I grew up in the land of porches. They were very common in South Carolina and Georgia.
There were front porches, side porches, and back porches. My grandparents’ house in Rincon, Georgia had a porch on every side of the house. It also had a porch on the second story.
Porches were an open invitation for friends and relatives to come and sit a spell, swap opinions on the limited world they knew about and philosophize a bit about Heaven and what we might have to do before we got there.
Porches were a place to sit and remember those who once sat on the porch with us, but now knew the up to the minute scoop on Heaven.
It was hot in the summers, but even after the coming of air conditioning, it didn’t stop the porch gathering. People needed the warmth of each other more than they needed the cool of treated air.
People got out their funeral home fans and fanned with one hand while sipping their sweet tea with the other. And whoever claimed the porch swing first got the benefit of an extra breeze from swinging.
Porches sometimes were places of reconciliation. My maternal grandparents ran a lumber mill. One of their friends got miffed about some business transaction and stopped speaking to them.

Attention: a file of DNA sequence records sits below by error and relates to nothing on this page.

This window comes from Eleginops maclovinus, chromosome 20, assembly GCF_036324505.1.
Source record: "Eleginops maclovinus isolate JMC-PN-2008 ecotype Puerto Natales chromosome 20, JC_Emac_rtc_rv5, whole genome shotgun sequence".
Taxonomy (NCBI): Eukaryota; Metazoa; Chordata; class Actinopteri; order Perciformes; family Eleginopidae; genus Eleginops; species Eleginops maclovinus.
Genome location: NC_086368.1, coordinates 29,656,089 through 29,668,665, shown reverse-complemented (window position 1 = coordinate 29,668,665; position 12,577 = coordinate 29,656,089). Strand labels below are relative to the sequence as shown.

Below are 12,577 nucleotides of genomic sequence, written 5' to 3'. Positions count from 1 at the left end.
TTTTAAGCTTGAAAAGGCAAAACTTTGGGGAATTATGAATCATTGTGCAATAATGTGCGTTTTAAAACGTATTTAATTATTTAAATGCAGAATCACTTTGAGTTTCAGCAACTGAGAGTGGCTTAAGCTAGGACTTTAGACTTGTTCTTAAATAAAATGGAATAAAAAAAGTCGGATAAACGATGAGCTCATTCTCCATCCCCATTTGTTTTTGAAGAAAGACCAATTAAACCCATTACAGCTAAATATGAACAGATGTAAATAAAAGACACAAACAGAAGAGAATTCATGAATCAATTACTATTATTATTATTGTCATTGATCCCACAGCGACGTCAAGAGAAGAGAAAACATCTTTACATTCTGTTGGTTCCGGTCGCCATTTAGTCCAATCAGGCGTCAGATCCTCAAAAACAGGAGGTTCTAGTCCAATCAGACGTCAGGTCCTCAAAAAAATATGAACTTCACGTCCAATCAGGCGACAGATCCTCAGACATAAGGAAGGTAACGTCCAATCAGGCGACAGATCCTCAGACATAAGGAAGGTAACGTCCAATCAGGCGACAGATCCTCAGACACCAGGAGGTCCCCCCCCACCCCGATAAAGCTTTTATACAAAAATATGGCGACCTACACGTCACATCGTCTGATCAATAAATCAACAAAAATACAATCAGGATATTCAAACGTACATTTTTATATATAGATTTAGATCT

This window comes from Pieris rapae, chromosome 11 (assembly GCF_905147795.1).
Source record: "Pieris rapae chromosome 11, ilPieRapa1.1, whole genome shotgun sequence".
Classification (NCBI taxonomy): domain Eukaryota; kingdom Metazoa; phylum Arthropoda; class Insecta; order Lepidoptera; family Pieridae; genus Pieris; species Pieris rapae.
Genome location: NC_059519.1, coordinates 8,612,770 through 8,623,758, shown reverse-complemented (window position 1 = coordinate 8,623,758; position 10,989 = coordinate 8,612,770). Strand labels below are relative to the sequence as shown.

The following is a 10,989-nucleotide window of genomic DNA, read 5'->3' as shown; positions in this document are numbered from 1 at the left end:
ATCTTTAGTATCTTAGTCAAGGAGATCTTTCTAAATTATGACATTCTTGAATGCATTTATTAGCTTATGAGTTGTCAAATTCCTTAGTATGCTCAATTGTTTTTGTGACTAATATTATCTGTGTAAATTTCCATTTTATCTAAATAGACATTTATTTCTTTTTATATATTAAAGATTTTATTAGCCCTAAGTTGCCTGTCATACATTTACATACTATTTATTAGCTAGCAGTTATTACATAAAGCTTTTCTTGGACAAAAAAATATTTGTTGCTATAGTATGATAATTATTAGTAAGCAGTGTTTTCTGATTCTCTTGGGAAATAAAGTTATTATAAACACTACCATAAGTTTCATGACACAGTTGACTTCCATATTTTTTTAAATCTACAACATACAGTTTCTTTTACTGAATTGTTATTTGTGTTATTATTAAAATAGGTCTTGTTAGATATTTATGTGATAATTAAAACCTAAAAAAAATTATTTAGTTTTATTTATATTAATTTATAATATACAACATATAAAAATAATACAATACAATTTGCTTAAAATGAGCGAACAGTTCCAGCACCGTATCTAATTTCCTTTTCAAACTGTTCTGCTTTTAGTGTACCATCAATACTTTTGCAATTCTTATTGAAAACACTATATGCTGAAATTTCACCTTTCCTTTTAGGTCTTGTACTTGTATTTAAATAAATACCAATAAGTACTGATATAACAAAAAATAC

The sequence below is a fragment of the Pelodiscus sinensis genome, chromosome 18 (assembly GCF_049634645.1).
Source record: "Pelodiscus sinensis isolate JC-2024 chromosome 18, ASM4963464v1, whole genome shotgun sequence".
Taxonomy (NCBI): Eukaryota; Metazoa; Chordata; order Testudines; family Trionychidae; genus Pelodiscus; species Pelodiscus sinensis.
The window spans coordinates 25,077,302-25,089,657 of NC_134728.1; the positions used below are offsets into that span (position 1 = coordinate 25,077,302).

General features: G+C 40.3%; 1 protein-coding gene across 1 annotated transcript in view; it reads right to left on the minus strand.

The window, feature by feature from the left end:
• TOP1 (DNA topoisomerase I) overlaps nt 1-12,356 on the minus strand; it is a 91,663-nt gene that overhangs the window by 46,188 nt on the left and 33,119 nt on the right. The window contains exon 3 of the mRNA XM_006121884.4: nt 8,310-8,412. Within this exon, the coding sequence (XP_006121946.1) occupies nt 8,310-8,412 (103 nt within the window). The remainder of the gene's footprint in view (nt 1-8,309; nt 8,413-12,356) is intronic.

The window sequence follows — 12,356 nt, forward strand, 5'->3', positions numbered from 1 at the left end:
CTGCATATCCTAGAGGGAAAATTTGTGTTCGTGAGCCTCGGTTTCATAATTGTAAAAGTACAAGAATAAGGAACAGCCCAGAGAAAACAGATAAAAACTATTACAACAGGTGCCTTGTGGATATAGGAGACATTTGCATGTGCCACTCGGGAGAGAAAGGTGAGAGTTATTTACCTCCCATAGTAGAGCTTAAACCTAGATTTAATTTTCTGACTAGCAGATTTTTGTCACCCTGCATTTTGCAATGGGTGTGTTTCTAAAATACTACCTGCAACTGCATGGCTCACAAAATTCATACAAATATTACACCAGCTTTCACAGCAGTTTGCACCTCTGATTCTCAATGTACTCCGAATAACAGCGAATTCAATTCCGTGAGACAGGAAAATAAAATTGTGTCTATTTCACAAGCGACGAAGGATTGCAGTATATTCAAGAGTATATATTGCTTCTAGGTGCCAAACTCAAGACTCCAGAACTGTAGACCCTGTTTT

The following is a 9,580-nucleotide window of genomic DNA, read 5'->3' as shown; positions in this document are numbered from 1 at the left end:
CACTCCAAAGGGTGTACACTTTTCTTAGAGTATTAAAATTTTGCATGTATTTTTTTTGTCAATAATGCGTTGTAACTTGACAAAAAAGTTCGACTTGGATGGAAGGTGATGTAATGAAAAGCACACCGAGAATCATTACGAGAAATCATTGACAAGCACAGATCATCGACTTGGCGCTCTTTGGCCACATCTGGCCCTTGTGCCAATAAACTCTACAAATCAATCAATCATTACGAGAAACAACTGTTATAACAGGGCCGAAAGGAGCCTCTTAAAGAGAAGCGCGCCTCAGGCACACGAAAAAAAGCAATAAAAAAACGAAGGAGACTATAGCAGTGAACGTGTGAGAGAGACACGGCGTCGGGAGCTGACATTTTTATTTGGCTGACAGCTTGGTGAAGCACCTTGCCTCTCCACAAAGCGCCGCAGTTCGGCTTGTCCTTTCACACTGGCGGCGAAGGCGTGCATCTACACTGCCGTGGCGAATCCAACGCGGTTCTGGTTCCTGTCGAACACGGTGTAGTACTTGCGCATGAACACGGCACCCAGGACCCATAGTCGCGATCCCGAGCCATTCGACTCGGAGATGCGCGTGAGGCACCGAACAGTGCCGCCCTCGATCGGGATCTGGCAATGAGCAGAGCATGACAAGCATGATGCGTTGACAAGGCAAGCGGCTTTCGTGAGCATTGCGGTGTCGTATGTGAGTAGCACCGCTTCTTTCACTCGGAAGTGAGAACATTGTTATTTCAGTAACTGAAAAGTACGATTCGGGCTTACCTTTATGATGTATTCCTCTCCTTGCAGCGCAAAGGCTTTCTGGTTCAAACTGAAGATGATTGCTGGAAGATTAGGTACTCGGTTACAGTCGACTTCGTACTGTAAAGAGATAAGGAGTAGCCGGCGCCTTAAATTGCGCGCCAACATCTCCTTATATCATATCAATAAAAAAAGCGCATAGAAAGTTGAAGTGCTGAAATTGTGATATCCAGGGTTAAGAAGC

He passed their house each morning on his daily walk. He always looked the other way as he passed.
My grandmother sat on the front porch and remained unceasingly friendly, calling out each day, “Good morning, Mr. Smith!” He continued his silent pout and never spoke.
One morning, a pop up rain storm left him slogging past, drenched to the bone. My grandmother called her usual greeting, adding, “Would you like to come and sit awhile til the rain passes?”
He thought for a moment, and said, “I believe I will, Miss Nellie.” He came and they sat on the porch. By the time the storm cleared, their personal storm had passed too. They had frequent porch visits after that.
We live in a neighborhood where many people have porches. We have a wrap around front porch, a deck we call the back porch and a covered patio we call our lower porch.
In this time of pandemic, it has been comforting to sit on the front porch and talk to our neighbors at a social distance.
Sometimes we call to each other from our porches. It is our way of saying, “You are not alone. We are here for you.”
As they have always been, porches are a gateway to sharing life. That being said, I think I’ll go sit on the porch. It’s raining and it is the perfect spot to listen to the rain and smell the freshness that says spring is on the way!
Therefore welcome one another as Christ has welcomed you, for The Glory of God!